Application of the Public-Trust Doctrine and Principles of Natural Resource Management to Electromagnetic Spectrum
Patrick S. Ryan
Catholic University of Leuven (KUL) - Interdisciplinary Center for Law and Information Technology (ICRI); Google Inc.; University of Colorado at Boulder, Interdisciplinary Telecommunications Program
Michigan Telecommunications and Technology Law Review, Vol. 10, No. 2, p. 285, 2004
Electromagnetic spectrum is among our largest natural resources. However, while the past few decades have seen a rich body of environmental law develop for other natural resources, this movement has largely passed over the electromagnetic spectrum. This article argues that to remedy that situation, the public-trust doctrine, which is now a cornerstone of modern environmental law, should be extended to electromagnetic spectrum. This extension would not be a leap: the public-trust doctrine has already been used to guarantee the public access to various bodies of water (not just navigable water), and to protect recreational lakes and beaches, wildlife preserves, and even the air. Electromagnetic spectrum is at least as valuable as these other resources, so access to it should be similarly guaranteed in order for the public to enjoy its full potential.
This article will first show that there is a problem with the way that the electromagnetic spectrum is regulated, that its regulation stifles innovation and has favored incumbents by wrongly giving them exclusive access to a natural resource at no charge, and that the situation has been exacerbated by mistakenly assuming that auctions are a panacea for past spectrum-allocation problems. The article will then argue that the public-trust doctrine, as well as other more general concepts borrowed from environmental-law scholarship - such as sustainable consumption, electromagnetic pollution, and ecological imbalance - should be imported into a new spectrum-management paradigm. Two technologies, Ultra-Wideband and Software Defined Radio may be well-suited for a new regulatory paradigm that is freer than the one that the spectrum has always had, and that provides for access to the spectrum's being guaranteed by the public-trust doctrine.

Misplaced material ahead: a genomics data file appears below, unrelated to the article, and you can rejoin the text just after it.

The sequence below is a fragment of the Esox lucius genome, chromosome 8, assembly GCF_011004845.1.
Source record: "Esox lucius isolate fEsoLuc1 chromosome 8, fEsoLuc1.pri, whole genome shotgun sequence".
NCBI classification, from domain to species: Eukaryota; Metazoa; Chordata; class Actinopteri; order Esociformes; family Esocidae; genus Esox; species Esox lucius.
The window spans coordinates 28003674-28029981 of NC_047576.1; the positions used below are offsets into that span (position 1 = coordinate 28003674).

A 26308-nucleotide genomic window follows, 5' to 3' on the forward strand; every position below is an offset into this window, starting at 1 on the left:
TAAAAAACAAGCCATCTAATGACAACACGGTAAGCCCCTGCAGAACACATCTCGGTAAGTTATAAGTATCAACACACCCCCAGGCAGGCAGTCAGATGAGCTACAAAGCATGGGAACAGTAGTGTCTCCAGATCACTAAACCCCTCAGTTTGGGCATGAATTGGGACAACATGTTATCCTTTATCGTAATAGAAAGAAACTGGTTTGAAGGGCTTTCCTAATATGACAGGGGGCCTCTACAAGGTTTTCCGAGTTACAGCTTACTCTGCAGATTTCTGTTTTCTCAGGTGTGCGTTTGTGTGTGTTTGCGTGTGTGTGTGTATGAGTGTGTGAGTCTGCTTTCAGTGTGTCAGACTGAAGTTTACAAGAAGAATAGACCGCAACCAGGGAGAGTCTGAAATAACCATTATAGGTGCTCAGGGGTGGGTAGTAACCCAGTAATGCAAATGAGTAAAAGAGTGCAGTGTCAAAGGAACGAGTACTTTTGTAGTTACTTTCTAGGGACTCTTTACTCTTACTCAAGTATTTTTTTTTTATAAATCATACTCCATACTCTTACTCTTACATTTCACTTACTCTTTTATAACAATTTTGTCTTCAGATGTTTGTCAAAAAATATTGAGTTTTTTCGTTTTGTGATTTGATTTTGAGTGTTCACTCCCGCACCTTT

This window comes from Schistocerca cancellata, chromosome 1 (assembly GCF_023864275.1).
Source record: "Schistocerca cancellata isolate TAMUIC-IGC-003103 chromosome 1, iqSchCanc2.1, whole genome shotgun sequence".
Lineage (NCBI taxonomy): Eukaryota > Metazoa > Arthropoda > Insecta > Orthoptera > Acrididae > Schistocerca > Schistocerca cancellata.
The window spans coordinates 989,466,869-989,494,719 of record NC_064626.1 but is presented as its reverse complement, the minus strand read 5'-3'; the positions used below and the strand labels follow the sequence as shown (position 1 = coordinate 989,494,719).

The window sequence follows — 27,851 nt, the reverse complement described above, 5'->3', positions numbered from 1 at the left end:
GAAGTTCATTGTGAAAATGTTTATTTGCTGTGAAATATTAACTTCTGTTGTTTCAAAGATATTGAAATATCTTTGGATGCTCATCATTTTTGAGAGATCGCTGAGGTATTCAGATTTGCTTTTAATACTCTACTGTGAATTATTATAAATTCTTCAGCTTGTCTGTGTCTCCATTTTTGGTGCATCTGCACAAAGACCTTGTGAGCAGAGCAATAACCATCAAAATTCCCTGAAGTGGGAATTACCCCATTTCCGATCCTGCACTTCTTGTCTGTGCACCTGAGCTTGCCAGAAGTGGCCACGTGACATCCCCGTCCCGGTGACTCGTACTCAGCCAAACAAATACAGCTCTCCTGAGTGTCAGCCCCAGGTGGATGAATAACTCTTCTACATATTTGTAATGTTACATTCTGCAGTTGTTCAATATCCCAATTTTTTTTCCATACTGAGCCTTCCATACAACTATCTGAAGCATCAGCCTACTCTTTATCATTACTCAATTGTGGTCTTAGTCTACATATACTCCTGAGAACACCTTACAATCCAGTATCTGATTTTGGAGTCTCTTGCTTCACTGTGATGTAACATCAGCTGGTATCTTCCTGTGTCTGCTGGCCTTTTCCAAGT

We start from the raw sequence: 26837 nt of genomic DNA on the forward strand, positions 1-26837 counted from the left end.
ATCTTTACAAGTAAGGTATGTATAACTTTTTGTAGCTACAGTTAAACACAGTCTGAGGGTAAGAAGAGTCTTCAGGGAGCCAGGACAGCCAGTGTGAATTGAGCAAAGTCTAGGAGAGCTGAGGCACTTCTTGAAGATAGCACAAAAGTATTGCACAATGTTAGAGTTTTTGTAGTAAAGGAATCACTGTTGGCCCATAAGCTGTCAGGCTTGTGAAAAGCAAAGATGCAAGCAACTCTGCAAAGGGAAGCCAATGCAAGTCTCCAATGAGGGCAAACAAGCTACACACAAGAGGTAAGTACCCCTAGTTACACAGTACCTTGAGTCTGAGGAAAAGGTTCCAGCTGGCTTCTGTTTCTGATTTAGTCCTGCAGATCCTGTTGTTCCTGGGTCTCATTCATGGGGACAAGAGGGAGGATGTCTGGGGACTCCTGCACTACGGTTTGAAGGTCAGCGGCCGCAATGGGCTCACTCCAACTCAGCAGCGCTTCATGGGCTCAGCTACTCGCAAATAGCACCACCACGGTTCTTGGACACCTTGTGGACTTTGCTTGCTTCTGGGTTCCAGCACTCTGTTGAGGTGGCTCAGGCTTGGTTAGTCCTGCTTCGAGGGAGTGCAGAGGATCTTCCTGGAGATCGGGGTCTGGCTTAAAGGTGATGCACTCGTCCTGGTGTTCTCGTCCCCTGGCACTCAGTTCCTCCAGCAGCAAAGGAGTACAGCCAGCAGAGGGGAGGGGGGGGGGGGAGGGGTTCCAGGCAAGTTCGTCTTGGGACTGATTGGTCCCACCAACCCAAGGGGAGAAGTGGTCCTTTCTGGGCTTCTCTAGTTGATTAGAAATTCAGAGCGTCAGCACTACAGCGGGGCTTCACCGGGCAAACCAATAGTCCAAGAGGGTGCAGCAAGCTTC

Number of Pages in PDF File: 88
Keywords: Public trust doctrine, electromagnetic spectrum, ultra wideband, software defined radio, nextwave, sustainable consumption, joseph sax, illinois central
JEL Classification: K11, K23, K33, L83, L97, L99Accepted Paper Series
Date posted: June 17, 2004
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